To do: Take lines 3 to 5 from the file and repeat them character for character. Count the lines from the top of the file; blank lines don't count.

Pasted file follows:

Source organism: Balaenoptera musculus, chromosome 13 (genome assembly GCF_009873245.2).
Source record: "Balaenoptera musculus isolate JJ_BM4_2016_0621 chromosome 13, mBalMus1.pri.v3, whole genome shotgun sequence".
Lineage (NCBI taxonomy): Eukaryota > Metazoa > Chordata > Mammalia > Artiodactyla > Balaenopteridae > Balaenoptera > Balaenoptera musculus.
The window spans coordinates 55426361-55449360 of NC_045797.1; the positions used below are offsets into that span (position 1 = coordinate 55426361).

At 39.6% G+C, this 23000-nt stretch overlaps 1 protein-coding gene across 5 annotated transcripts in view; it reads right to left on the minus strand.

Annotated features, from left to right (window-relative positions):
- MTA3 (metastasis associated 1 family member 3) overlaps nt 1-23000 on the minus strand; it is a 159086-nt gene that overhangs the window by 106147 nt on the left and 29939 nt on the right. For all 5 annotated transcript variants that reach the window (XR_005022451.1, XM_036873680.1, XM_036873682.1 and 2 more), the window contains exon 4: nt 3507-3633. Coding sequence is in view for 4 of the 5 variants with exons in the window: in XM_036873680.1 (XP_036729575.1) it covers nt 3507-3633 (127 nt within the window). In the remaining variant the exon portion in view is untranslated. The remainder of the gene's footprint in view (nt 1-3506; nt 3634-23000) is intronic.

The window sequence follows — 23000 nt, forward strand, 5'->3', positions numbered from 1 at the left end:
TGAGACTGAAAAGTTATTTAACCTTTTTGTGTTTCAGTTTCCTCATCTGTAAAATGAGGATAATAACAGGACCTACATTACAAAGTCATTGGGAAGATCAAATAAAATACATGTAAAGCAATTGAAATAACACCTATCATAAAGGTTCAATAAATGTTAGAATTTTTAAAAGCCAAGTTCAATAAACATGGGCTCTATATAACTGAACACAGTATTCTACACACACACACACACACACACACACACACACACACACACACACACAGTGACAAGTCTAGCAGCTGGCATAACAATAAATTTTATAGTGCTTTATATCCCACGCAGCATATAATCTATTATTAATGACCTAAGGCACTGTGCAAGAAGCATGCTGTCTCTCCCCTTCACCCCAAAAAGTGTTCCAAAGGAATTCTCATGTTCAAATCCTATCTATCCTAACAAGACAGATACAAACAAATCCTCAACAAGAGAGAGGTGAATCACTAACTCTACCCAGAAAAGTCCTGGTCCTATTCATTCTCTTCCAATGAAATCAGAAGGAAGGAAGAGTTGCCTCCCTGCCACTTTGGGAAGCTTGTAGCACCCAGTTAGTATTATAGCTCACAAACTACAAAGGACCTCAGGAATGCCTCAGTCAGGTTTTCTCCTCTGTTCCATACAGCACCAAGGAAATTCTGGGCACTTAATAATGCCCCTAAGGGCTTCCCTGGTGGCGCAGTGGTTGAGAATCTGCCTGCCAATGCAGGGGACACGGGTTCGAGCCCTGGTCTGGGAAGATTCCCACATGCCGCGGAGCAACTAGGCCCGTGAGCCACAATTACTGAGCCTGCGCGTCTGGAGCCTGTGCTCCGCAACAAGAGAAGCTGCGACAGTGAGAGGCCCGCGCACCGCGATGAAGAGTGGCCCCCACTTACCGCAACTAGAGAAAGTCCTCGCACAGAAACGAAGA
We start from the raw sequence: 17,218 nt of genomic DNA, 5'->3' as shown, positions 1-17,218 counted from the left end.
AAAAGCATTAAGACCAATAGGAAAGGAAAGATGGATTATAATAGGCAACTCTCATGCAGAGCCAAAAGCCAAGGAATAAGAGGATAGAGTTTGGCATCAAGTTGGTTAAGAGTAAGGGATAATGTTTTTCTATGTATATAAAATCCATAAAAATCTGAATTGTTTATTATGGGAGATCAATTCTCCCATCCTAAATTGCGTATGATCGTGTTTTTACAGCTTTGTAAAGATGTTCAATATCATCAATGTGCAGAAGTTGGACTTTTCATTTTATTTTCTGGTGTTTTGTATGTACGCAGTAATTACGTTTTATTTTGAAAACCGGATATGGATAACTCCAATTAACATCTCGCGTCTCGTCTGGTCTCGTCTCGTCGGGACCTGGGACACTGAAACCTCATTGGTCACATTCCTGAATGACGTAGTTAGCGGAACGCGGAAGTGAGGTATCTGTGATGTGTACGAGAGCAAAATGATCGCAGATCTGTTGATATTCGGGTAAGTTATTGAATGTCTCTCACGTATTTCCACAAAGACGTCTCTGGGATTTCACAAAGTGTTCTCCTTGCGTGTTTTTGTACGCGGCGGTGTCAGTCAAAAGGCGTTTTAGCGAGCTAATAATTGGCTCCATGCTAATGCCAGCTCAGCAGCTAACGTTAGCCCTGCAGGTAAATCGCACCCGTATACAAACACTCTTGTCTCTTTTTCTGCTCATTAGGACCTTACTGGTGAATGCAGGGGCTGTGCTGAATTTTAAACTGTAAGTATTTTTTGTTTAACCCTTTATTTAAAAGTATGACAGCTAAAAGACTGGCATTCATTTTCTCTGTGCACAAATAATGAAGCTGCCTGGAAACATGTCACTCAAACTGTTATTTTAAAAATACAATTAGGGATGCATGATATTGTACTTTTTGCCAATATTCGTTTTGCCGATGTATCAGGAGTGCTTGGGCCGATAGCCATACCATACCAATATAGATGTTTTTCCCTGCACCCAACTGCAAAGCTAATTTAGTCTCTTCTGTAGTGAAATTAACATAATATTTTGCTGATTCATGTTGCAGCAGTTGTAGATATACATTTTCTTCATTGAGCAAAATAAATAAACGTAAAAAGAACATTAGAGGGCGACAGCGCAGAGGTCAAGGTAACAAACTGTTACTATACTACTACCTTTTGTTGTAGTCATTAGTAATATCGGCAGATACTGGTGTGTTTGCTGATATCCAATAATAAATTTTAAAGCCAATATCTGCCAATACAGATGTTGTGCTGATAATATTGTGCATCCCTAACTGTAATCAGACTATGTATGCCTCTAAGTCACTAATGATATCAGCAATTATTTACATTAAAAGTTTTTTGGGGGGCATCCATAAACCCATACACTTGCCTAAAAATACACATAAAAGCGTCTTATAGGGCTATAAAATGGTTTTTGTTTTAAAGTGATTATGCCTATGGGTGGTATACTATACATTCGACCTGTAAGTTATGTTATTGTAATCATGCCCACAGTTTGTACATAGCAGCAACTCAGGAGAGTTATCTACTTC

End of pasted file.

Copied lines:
Lineage (NCBI taxonomy): Eukaryota > Metazoa > Chordata > Mammalia > Artiodactyla > Balaenopteridae > Balaenoptera > Balaenoptera musculus.
The window spans coordinates 55426361-55449360 of NC_045797.1; the positions used below are offsets into that span (position 1 = coordinate 55426361).

At 39.6% G+C, this 23000-nt stretch overlaps 1 protein-coding gene across 5 annotated transcripts in view; it reads right to left on the minus strand.